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Monday, 10 February 2020

Egypt in the News on 10 February 2020

Amid the avalanche of GERD news, the New York Times is out with a visual-heavy story on the history of the Nile river and its centrality to Egypt, dissecting the lifeline along its cultural, economic and political importance to the country — which dates back to sustaining the rise of Pharaonic empires. The piece contextualizes present-day geopolitical tensions with a recap of the long struggle over control of the river.

Human rights are again on the minds of the foreign press this morning following the arrest and detention of Bologna University Graduate student Patrick Zaky at Cairo Airport late last week when he arrived in the country to visit his family. Zaky, an Egyptian citizen, is facing charges including “incitement to overthrow the state” and “promoting terrorist acts,” AFP reports. The Associated Press, the Telegraph and the Guardian have the story.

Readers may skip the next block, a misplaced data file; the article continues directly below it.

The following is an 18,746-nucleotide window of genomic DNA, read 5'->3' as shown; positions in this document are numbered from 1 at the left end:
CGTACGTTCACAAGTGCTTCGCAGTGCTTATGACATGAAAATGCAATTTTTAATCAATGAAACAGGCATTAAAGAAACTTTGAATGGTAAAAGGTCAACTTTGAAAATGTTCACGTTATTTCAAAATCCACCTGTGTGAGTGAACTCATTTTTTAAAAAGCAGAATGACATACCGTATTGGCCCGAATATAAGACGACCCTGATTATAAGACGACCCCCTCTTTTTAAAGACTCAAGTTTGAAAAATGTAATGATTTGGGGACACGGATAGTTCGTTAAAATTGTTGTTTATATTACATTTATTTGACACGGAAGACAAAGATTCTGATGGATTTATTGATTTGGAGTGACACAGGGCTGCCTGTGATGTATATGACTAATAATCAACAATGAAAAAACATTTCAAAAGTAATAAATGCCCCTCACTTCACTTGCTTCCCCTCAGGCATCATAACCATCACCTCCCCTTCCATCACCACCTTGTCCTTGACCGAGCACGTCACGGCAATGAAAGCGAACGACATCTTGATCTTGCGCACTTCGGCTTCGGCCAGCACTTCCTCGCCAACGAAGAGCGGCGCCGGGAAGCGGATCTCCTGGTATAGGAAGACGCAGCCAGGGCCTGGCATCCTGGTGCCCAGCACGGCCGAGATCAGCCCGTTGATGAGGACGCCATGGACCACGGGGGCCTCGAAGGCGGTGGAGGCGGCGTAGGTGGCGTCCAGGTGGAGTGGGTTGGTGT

Canada asks about detained citizens: Canadian Prime Minister Justin Trudeau also said he spoke to President Abdel Fattah El Sisi about Canadian citizens detained in Egypt in their meeting in Addis Ababa earlier this week.

Also worth a skim this morning:

  • Egypt and Libya’s diplomatic ties will likely see “more friction and belligerence” this year as they continue to spar over Libya’s future and east Med resources, Nicholas Saidel writes in an opinion piece for the Wall Street Journal.
  • FGM still getting attention after the death of a 12-year-old in Assiut: The recent death of a girl due to circumcision has “sparked outrage” in Egypt, and sounded an alarm that FGM is still widespread even after it was banned, says Gulf News.
  • Quelling the flow of artifacts being smuggled out of Egypt remains high on the agenda for Egyptian authorities, with legislation and hefty punishments in place following estimated losses of up to USD 3 bn between 2011 and 2014, Arab News reports.

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